Analytics in real life: Algo Trading

Written by Maavrus

September 12, 2022

Algo Trading

What is Algo Trading?

Algo trading is a method of executing orders using automated pre-programmed trading instructions accounting for variables such as time, price, and volume. This type of trading attempts to leverage the speed and computational resources of computers relative to human traders. In the twenty-first century, algorithmic trading has been gaining traction with both retail and institutional traders. It is widely used by investment banks, pension funds, mutual funds, and hedge funds that may need to spread out the execution of a larger order or perform trades too fast for human traders to react to.

Algo Trading

A couple of weeks ago we wrote on the subject of technical analysis. If you had read that blog you would have gotten a glimpse of how some of the key technical indicators are used in the stock market.

So one of the challenges that would come to mind reading about all the technical indicators is how one identifies trends across thousands of stocks across different time frames to make any decision. This challenge is solved by what is called algorithmic trading or Algo Trading more commonly. 

Going to the basics first algorithms are “a procedure for solving a mathematical problem (as of finding the greatest common divisor) in a finite number of steps that frequently involves repetition of an operation” (Mariam-Webster).

How does Algo Trading work?

In our personal experience, Algo Trading is based on 3 key elements- strategy planning, screeners, and backtesting strategy implementation.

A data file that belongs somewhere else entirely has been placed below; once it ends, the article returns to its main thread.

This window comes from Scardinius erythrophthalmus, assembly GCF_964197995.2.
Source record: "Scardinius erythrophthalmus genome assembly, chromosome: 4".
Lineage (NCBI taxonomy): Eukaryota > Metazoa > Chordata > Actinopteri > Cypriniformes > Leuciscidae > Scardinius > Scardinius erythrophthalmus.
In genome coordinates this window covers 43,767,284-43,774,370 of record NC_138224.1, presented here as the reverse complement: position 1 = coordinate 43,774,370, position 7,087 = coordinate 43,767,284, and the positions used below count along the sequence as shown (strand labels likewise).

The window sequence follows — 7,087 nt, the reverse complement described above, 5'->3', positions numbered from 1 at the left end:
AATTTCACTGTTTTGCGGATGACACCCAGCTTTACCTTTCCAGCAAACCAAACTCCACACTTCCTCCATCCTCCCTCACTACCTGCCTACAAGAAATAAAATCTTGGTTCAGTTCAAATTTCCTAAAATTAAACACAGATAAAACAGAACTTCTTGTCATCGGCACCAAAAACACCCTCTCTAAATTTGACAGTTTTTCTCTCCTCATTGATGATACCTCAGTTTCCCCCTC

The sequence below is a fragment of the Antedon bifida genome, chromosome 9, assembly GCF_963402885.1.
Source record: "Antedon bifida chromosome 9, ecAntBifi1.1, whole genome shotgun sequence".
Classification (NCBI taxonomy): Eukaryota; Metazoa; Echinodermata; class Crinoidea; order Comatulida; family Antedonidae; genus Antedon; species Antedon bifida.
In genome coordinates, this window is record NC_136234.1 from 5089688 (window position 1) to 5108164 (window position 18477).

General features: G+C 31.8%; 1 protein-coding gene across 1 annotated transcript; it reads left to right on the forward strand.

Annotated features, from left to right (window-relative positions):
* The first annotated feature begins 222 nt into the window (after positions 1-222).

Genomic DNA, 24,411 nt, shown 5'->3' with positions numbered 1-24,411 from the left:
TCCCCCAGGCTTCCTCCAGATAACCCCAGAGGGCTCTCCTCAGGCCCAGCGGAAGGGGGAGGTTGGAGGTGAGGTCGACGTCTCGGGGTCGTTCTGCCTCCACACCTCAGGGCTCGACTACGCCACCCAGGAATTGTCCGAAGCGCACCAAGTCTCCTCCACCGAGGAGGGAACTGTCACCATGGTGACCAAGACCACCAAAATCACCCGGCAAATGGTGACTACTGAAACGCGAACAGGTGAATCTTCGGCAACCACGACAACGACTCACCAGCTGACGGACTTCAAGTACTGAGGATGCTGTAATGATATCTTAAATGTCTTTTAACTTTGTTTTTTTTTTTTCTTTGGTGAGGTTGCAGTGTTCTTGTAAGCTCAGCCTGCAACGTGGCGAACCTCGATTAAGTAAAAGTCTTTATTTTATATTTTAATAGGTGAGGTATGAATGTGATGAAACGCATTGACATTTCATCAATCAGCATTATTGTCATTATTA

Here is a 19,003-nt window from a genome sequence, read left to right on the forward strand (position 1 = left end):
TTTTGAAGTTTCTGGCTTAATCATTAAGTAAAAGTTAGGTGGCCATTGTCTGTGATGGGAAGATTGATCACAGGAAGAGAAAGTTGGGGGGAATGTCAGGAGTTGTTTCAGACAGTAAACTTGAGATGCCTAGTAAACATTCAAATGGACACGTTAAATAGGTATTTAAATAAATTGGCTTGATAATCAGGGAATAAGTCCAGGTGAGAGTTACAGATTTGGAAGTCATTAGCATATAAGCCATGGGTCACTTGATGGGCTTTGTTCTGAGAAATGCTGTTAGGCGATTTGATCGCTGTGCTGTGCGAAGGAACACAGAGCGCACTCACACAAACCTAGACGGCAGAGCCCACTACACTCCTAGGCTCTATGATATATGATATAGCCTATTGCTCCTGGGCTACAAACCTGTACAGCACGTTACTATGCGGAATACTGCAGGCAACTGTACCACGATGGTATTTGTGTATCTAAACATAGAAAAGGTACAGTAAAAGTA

Let’s start with strategy planning- strategy planning is based on identifying stocks on indices that show a specific behavior, the most common strategy categories like- trend following, price action, swing trading, mean reversion, pivot points, and many more.

Algorithmic trading

Once you have identified the category of strategies then we will look at some of the strategies under that category. Let us use the trend following strategy as that is the one most commonly used- some of the strategies under trends following are breakout with volume, weak downtrend with OI, uptrend resistance breakout, etc. 

Once the strategies are formed we move to the next level- run a screen on how many stocks are showing this trend-this process is called scanner/screening. Once we identify all the stocks that are following trends we do one of the toughest tests historical efficiency of the strategy- historically backtesting involved a lot of coding and crunching of data. This process has been increasingly solved by some of the platforms that allow visual input for backtesting. The backtest based on the period chosen tells you a lot of things about your strategy like below:

  • Number of possible trades
  • Net profit and loss
  • Win/loss ratio, win ratio, loss ratio
  • Average bar held
  • Max Drawdown

With back-testing, once we have established that the risk-reward ratio is favorable to our risk management preference we can go ahead and execute the strategy. While purely based on data these strategies will do wonders they are susceptible to events like new interest rate announcements, and black swan events like a covid breakout. In such cases, your risk management strategy can protect you against drastic fluctuations.

Algo Trading has seen a rampant rise across the world, especially in European and US markets. In Indian markets, they have been slow to pick up one due to regulatory setup that prohibits retailer traders from using API-based Algo, second due to intense coding requirements to run backtest. However, there have been many significant improvements in this area in India as well. There are really cool Algo Trading platforms that have gotten better with time allowing retail users to take a stab at Algo Trading.

One cannot help but be bullish about where Algo Trading is heading- this is another great example of how analytics is shaping the future in real life. Give it a try and ride the curve as an early adopter.

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